A strong line-up, ranging from TP52s, FAST40+s and Performance 40s, down to nimble HP30s and the cruiser-racers majority will take to the Solent this Friday for three days of intense competition at the Royal Ocean Racing Club’s IRC National Championship. The event returns after a year’s hiatus when the RORC hosted the IRC European Championship in the Solent.
Leading the charge around the race track this weekend in the four boat IRC 1 class will be the match racing 52s – Tony Langley’s Gladiator and a boat new to the Solent this season. David Collins acquired the Botin IRC 52 Tala just prior to this year’s RORC Caribbean 600. Formerly Interlodge/Steve Benjamin’s Spookie, the boat is engineered to race offshore and was bought to do this, but can be remodelled for inshore racing. “We thought it would be fun to race Gladiator and partly to race the boat inshore,” Collins explains of his participation this weekend.
As to how well Tala will do against the experienced Gladiator, Collins is realistic: “I would imagine they are more polished than we are. We’re focussing on keeping the boat upright and getting round corners. I don’t expect it to be anything other than challenge.” However he is delighted with the boat. “It is lovely to sail. Having sailed boats before that are always compromised, to sail one that isn’t is wonderful.” Around half of the crew will be pro including tacticians Brett Aarons and Paul Wilcox.
Following IRC 1 are FAST40+ for whom this will be the third event of their 2019 championship. Six examples are competing with the form boat likely to be Peter Morton’s Carkeek 40 Mk3 Girls on Film.
The most competitive class this weekend has to be IRC 2. At the top of the class will be a match race between Tor McLaren’s Gallivanter and her MAT1180 sistership Leeloo of Dutchman Harold Vermeulen. Vermeulen raced at Cowes Week on his previous 48ft cruiser racer but this will be his first IRC Nationals and also his first time back on the Solent since acquiring a race boat. “I love sailing there. Also the opportunities for racing other performance-orientated boats in Holland is limited,” says Vermeulen.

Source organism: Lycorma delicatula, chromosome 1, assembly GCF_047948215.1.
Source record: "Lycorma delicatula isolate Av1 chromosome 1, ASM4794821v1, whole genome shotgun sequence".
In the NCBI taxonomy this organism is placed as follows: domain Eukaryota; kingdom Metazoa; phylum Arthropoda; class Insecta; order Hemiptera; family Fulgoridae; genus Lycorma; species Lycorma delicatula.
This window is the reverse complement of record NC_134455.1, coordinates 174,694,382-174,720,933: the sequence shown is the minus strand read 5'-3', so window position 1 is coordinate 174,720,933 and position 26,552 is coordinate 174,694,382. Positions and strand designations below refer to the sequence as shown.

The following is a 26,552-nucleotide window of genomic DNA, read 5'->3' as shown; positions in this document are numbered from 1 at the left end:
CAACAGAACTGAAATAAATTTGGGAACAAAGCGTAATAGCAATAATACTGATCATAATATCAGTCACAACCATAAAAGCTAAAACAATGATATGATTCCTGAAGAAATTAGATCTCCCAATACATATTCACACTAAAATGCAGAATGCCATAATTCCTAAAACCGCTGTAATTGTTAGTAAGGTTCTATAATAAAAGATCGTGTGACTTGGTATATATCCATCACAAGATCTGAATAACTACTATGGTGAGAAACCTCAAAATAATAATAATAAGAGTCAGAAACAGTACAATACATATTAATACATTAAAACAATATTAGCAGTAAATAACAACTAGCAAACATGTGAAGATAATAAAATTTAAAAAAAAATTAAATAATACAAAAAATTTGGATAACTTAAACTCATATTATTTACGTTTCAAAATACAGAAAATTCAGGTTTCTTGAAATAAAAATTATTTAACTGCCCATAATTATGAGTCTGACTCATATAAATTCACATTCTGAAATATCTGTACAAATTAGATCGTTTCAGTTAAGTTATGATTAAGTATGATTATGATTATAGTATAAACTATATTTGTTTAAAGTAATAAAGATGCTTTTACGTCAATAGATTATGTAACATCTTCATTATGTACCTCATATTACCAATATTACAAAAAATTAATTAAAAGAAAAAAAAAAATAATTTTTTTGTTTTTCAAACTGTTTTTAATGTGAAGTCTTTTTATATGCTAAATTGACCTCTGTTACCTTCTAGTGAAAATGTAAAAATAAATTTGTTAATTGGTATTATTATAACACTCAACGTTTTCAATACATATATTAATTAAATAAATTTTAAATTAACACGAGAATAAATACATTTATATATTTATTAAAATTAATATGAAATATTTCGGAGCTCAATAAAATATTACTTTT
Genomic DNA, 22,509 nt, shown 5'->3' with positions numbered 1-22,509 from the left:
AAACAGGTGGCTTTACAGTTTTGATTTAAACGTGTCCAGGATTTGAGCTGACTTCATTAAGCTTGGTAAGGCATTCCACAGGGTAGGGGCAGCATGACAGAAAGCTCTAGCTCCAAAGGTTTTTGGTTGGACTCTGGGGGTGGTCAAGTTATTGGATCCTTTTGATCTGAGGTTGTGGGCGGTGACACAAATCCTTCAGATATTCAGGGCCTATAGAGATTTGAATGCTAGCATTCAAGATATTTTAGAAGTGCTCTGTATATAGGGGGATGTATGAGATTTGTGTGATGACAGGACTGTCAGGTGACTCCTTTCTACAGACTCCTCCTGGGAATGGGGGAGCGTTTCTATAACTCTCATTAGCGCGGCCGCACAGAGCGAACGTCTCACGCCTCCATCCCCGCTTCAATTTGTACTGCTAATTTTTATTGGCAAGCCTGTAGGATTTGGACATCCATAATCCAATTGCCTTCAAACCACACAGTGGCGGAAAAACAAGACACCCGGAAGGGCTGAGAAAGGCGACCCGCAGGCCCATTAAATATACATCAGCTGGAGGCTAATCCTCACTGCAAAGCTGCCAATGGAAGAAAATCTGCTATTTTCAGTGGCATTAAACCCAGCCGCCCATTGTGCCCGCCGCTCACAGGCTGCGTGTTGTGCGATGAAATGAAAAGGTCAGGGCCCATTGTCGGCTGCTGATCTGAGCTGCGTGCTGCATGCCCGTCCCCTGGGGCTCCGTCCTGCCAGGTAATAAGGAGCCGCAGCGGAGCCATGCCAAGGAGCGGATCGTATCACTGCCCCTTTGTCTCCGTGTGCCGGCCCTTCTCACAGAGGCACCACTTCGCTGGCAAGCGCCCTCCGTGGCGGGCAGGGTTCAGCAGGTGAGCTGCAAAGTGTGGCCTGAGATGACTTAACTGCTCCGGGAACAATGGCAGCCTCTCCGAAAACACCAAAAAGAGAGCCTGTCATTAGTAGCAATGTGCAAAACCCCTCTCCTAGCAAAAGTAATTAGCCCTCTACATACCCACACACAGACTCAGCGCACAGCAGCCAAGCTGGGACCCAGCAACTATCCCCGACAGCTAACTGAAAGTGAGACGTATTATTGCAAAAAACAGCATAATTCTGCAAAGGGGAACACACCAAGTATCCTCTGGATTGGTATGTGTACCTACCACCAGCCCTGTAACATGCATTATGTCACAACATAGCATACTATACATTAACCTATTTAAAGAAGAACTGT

Competing in IRC 2, Tor McLaren’s MAT1180 Gallivanter
The remainder of IRC 2 brings together the substantial Performance 40 class. The P40 class is open to boats with a TCC of 1.075-1.150 (plus 11.15m-14.1m length, 125-205 DLR and 2.7m max draft). The P40 class this year comprises of 17 boats and the IRC Nationals is the third event in their 2019 championship, where Christopher Daniel’s J/122E Juno leads having won the first two events.
Daniel has owned Juno for the last four years and competed in last year’s IRC Europeans. Their performance in that event, he admits, was disappointing, but they are turning this around now. “We have spent a lot of time over the winter training and refining processes on the boat and just developing it which is what is paying dividends now,” Daniel explains.
While the King 40s – Roger Bowden’s Nifty and the Blair family’s Cobra – are also regular Performance 40 podium placers, Juno showed both a clean pair of heels at the Vice Admiral’s Cup. Despite that Daniel warns: “It is very tight and competitive, so you take absolutely nothing for granted. IRC 2 will be a tough fleet: There is a good contingent of Performance 40s, all of which I treat with the utmost respect, then we have the likes of Fargo – a great boat – and Elke from Holland, which did well in the IRC Europeans last year and Moana, the 47.7 – she is a well-sailed boat too.”
Juno is crewed purely by amateurs, largely friends and family, mostly under the age of 25, including three women. This weekend she will also face a match race as another J/122, Stuart Sawyer’s Black Dog, is making the trip up from Falmouth to compete.
If the stars align as they did two years ago when Giovanni Belgrano’s 1939 Laurent Giles sloop Whooper became IRC National Champion, then a low-rated boat might claim this weekend’s IRC title. The very lowest rated this year is the Hustler 32 half tonner Hullabaloo XV, which owner David Evans has brought down especially from her base at Walton-on-the-Naze.
Built 41 years ago and owned by Evans for the last 21, Hullabaloo is one of a long series of boats of this size Evans has owned since the early 1970s. Over the years he has won most of the silverware available on the East coast and Hullabaloo XV is a regular competitor at the Classic Half Ton Cup. “We won the IRC East Coast Championship a few years ago, but there is a big difference in boats between the south coast and the east coast and as much as anything else I wanted to find out whether the IRC rule really does work. And to do something a bit different,” he says of why he is competing.
Racing Hullabaloo XV will be a family affair, Evans joined by his brother George and sons Edward and Nicholas. As to the two light days forecast, David says he is not worried: “We don’t mind it when it’s light, so long as there is a bit of wind. She is quite heavy for a half tonner so once she gets some way on, she doesn’t lose it and will carry you through light patches. Short tacking along the shore in light weather, it’s not great. But in 30 knots upwind in a stiff breeze under full main and no3, she is phenomenal.”